Coming in July 2024: E-book: The World of Zero-Inflated Models. Volume 3: Using Multivariate GLMM and GLLVM

£ 65.00

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This is Volume 3 of our book series, 'The World of Zero-Inflated Models'. The central theme of this book is the multivariate extensions of generalised linear models (GLM) and generalised linear mixed-effects models (GLMM).

Although this book is published under the umbrella of 'The World of Zero-Inflated Models', it also provides a good introduction to ordinary multivariate GLMM and GLLVM.

In Volumes 1 and 2 (Zuur and Ieno 2021; 2024), we analysed univariate response variables as a function of multiple covariates. In most chapters, the original datasets consisted of multiple response variables, but we typically converted them into a diversity index, such as species richness or total abundance, or focused on one specific species or variable.

For example, in Chapter 5 of Zuur and Ieno (2021), we analysed the abundance of the parasite species C. australe in fish, though this species is just one of many. In Chapter 6, we applied zero-inflated models to the abundance of mistletoe (Loranthus europaeus Jacq.), a known tree pest. The original paper by Matula et al. (2015) also analysed the diameter of the mistletoe plants and the absence or presence of mistletoe. In Chapter 8, we applied Tweedie GLMs to lobster biomass data, although the original study by Long (2017) considered abundance data as well. Chapter 11 of Zuur and Ieno (2024) focused on analysing a specific morphometric measurement of turtle hatchlings, namely the carapace width, whereas Bodensteiner et al. (2019) examined four additional response variables from the same hatchling: carapace length, plastron length, mass, and incubation duration. In Chapter 10, we analysed the proportion of time caribou spend feeding during a 30-minute focal period. However, the study by Lesmerises et al. (2017) also recorded time spent lying, walking, searching for food, running, trotting, being vigilant, standing, grooming, engaging in social interactions, and other miscellaneous activities. It presented results for feeding and vigilance.

In most of these examples, the response variables are correlated. There are several reasons why response variables might be correlated beyond direct cause-effect relationships or mutually exclusive activities. Here are some additional reasons:

  • Shared underlying factors: Different response variables might be influenced by the same underlying environmental or biological factors. For instance, both feeding time and vigilance in caribou could be influenced by the availability of food and the presence of predators.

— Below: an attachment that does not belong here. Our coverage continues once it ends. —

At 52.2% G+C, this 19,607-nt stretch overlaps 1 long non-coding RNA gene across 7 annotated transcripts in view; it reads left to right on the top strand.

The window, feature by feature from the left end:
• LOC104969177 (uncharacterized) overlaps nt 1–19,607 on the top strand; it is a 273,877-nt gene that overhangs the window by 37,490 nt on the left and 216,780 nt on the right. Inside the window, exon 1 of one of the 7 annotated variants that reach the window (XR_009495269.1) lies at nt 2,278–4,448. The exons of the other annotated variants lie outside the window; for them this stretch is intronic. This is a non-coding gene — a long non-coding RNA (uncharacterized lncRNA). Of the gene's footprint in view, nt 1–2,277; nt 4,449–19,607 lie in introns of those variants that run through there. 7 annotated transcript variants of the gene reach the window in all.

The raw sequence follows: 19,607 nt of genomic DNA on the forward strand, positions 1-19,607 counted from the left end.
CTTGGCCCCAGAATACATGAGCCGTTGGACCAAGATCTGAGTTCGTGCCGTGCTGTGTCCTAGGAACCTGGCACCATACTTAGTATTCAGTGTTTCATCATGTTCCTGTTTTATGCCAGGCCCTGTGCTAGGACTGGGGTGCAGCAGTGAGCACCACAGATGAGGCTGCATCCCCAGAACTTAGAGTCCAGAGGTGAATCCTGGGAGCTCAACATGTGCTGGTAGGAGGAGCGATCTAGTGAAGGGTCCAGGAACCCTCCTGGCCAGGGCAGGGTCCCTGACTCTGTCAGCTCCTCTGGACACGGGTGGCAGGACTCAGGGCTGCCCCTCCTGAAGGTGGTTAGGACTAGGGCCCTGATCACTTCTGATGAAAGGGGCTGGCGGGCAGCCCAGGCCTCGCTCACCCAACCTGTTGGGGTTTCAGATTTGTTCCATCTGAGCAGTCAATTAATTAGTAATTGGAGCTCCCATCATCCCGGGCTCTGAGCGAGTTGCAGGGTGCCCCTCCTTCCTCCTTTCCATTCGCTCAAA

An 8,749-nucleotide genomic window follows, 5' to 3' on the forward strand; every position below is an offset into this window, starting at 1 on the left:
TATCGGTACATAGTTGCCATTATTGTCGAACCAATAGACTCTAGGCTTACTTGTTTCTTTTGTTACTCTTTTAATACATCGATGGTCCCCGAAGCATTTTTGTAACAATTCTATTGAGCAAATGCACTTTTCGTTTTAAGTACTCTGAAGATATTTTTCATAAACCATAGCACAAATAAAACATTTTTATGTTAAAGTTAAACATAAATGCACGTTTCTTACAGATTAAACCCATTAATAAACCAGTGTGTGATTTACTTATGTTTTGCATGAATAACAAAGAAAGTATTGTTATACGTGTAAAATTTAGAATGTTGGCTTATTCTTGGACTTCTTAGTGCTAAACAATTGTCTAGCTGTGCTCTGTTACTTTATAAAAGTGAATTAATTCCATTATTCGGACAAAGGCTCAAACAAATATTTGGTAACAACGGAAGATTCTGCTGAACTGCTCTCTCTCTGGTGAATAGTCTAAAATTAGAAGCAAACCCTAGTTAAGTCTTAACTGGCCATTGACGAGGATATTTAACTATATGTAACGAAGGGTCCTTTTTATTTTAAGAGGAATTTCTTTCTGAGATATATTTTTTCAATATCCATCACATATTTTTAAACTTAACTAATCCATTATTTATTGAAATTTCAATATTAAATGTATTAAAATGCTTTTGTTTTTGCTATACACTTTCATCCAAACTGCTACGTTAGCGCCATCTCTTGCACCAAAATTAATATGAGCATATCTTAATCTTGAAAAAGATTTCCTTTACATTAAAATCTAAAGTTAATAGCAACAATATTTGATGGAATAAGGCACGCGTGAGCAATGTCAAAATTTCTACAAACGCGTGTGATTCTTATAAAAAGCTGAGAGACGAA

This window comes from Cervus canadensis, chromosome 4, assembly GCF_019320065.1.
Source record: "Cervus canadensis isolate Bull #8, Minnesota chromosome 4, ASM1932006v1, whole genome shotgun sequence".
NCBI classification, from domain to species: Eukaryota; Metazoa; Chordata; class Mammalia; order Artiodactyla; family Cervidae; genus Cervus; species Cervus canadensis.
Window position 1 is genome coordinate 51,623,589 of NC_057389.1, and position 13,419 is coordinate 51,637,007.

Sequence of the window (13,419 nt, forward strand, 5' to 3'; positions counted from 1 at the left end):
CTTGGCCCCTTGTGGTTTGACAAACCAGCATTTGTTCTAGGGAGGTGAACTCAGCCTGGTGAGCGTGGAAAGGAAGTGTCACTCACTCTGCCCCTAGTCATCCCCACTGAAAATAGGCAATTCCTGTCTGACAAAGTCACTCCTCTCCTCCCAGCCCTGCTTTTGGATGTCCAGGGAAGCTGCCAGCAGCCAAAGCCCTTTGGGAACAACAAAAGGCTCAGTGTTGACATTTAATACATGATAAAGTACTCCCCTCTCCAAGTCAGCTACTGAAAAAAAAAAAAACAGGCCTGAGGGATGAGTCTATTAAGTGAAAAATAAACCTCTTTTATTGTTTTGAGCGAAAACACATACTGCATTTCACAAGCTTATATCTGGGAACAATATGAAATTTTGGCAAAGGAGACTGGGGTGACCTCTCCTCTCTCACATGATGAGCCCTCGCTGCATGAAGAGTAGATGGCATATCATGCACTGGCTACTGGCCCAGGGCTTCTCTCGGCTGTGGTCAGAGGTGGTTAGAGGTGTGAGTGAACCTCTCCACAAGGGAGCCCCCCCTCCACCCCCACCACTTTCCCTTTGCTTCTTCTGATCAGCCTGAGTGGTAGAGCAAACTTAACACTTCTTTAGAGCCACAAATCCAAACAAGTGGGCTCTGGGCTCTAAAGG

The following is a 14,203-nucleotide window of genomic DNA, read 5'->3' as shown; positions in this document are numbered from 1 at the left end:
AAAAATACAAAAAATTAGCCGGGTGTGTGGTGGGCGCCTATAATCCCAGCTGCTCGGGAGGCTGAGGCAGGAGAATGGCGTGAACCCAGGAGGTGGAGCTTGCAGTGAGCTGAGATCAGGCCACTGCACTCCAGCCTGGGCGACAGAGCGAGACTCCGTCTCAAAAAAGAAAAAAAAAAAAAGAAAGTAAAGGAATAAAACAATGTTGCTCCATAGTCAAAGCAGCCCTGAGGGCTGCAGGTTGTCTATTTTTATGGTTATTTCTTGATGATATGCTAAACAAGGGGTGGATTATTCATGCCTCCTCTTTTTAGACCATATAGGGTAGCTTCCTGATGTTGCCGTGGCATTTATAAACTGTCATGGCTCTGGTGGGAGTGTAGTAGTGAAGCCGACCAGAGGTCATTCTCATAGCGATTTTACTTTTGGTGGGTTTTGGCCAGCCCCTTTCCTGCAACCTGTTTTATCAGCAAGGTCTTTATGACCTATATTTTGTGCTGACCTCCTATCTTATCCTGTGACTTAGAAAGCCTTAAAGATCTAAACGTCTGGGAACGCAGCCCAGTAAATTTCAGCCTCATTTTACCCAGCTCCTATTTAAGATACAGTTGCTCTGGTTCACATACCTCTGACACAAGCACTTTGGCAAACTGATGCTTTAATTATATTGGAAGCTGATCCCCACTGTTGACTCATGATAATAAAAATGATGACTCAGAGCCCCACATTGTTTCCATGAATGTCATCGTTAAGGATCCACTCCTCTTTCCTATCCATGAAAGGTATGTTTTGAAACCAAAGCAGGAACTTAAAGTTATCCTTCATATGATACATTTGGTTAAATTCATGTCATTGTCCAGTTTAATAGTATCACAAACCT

• Temporal or spatial proximity: Variables might be correlated due to occurring at the same time or in the same location. For example, if certain behaviours tend to happen during specific times of the day, variables measured during those times might show correlation.
  • Biological constraints: Organisms often face biological limitations that cause correlations between different traits or behaviours. For instance, physiological needs might limit how much time an animal can spend on certain activities, creating correlations between them.
  • Behavioural syndromes: Animals might exhibit consistent behaviour patterns across different contexts, known as behavioural syndromes. For example, an animal that is generally more active might spend more time both walking and feeding, leading to a positive correlation between these activities.
  • Environmental conditions: Correlation can arise due to shared responses to environmental conditions. For example, during harsh weather, an animal might reduce overall activity, affecting multiple behaviours similarly.

And as another example, consider a field study investigating the presence of ISA (Infectious Salmon Anemia) and sea lice infestation in salmon around fish farms. While there is no evidence of a direct causal link between these two diseases in salmon, factors such as stress, environmental conditions, and management practices may contribute to the presence of both diseases. If the correlation is strong, then applying a univariate analysis to each disease dataset may duplicate the findings.

Instead of applying multiple univariate GLMMs, this book discusses multivariate GLMMs for datasets with a relatively small number of response variables and generalised linear latent variable models (GLLVMs) for datasets with a relatively large number of response variables.



Bodensteiner, B. L., Warner, D. A., Iverson, J. B., Milne‐Zelman, C. L., Mitchell, T. S., Refsnider, J. M., and Janzen, F. J. (2019). Geographic variation in thermal sensitivity of early life traits in a widespread reptile. Ecology and Evolution, 9(5):2791. Publisher: Wiley.

Lesmerises, F., Johnson, C. J., and St-Laurent, M.-H. (2017). Refuge or predation risk? Alternate ways to perceive hiker disturbance based on maternal state of female caribou. Ecology and Evolution, 7(3):845–854.

Long, S. (2017). Short-term impacts and value of a periodic no take zone (NTZ) in a community-managed small-scale lobster fishery, Madagascar. PLOS ONE, 12(5):e0177858.

Matula, R., Svátek, M., Pálková, M., Volařík, D., and Vrška, T. (2015). Mistletoe Infection in an oak forest is influenced by competition and host size. PLOS ONE, 10(5):e0127055.